D'hostie wrote:Tip seems a bit softer than other reviews would suggest. Particularly in torsion. If I hold the tip of the ski against the wall and twist at the binding I can get a hell of a lot of deflection. More than any other ski in this class.
Which skis are you comparing this to? I guess we have to assume that the Combat Nato is actually the same ski as the Ingstad- I didn't which is why I started a separate review from yours. But- if I group at least my Combat Nato with similar skis like the Eon and the E-109, it definitely has a stiffer tip in every dimension (I have flexed them all repeatedly since your post- and I have skied them all this week). (It also has a stiffer tip than my E-99).
I didn't notice any remarkable difference in trail breaking with the tip. It seemed about on par with other skis in this class although some stiffer snow may change that thought.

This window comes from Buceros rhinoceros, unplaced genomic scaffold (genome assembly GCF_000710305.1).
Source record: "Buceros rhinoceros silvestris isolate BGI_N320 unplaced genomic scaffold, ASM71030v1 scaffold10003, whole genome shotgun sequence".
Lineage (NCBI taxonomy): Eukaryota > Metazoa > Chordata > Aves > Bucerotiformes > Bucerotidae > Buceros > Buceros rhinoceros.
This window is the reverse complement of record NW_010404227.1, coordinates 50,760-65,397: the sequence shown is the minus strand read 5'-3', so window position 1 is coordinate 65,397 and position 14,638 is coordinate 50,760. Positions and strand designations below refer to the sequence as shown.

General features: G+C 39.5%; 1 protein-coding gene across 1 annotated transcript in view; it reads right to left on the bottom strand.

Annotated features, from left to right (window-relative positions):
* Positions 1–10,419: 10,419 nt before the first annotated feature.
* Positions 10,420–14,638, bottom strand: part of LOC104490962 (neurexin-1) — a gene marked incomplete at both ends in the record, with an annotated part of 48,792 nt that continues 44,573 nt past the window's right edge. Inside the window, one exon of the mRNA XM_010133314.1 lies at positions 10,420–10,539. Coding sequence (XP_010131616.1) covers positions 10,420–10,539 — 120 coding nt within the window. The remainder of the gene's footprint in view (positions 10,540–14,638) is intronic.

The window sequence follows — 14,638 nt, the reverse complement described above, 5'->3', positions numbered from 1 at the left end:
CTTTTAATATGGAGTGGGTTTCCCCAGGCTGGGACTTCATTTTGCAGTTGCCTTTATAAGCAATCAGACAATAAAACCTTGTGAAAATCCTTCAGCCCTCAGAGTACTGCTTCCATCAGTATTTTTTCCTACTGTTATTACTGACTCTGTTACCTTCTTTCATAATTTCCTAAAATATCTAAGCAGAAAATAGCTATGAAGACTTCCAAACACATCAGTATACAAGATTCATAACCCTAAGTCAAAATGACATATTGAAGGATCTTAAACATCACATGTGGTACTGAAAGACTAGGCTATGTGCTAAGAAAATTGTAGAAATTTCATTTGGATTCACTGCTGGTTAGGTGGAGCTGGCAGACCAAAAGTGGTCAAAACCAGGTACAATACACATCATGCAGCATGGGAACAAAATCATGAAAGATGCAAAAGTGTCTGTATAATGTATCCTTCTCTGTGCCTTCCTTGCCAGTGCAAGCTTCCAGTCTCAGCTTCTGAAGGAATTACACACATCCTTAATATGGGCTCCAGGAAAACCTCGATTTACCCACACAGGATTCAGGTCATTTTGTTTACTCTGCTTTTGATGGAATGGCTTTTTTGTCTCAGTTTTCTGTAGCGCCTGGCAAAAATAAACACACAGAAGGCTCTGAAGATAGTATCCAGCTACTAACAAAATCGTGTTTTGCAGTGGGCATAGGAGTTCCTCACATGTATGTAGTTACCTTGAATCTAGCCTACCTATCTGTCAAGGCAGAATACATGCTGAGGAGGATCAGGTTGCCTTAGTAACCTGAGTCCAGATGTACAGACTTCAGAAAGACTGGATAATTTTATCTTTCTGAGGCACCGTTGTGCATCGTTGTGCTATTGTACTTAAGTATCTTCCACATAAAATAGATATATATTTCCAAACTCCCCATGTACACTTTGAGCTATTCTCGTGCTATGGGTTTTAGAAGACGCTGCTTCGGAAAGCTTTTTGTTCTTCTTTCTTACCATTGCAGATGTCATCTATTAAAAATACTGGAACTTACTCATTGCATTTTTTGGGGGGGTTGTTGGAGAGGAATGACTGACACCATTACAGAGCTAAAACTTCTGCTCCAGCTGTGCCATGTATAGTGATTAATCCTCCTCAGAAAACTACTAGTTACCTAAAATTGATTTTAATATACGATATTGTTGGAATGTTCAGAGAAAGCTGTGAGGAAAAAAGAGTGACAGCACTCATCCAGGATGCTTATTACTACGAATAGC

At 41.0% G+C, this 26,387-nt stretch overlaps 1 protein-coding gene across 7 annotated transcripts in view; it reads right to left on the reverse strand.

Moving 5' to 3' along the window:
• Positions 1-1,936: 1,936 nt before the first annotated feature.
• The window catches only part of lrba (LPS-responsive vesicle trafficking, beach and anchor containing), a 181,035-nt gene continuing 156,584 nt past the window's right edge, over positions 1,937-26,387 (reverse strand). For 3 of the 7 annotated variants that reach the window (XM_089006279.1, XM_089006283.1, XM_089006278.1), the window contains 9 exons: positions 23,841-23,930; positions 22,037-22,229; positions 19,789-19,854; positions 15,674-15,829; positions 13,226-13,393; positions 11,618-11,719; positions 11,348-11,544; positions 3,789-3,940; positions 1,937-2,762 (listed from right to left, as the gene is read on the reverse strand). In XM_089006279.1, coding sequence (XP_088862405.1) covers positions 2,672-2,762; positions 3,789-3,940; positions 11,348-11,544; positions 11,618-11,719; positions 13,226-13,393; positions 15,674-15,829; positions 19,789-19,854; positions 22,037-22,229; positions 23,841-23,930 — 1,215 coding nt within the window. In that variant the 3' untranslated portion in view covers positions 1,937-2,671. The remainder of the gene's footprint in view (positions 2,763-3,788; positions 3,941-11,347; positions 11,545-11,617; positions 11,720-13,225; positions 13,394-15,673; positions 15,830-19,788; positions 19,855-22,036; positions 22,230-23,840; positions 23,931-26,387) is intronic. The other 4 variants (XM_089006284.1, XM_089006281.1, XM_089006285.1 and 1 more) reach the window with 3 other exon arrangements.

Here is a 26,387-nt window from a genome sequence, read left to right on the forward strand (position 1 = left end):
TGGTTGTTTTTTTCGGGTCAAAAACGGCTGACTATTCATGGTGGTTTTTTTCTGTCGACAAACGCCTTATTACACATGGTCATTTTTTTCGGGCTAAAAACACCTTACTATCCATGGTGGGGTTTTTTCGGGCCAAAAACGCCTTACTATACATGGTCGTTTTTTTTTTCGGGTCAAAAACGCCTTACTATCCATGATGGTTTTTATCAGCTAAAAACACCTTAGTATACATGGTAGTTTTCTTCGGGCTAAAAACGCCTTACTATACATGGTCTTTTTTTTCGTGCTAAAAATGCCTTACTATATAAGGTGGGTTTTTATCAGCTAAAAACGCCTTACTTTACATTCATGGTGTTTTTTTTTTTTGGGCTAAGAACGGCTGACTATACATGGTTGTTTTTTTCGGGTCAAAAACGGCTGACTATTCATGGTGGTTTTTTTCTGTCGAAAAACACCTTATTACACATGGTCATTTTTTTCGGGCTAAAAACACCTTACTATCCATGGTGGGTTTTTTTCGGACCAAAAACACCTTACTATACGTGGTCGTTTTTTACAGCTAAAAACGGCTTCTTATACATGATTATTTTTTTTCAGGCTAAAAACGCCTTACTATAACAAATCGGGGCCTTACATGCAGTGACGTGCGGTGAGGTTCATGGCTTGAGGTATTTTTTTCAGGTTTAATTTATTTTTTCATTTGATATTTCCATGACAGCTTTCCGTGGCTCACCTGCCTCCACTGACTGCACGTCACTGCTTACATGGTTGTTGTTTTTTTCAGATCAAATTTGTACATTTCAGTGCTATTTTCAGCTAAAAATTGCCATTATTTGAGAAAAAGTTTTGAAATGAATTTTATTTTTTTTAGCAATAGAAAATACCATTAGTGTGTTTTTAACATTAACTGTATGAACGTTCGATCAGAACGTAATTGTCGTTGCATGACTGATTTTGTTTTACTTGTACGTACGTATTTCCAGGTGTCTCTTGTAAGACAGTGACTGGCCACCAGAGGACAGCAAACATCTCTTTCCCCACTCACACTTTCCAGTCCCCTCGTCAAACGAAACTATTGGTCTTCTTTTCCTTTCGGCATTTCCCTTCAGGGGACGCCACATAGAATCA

Again- what are you comparing it to? And- what were you skiing on? Have you actually tried this ski in truly deep snow?
Descending was what I found to be its weakest attribute. I found it was neither very willing to initiate of very easy to hold in a turn once started. I'm not entirely sure why this is true as nothing on the ski stands out as being off. The grabbiness of the edges was a detriment in turn initiation on a groomed surface, combined with its length and lack of willingness to want to initiate a carved turn. Mostly the skis skidded, grabbed, and skidded. This reminds me characteristically of a ski that has too little torsional stiffness to hold an edge and hence why I investigated this. Not really a huge issue as this is not what this ski is meant for, but it is the weakest in its class when it comes to this.
Again- I would appreciate what you are comparing this to?
Overall, I find it the worst in class for downhill performance.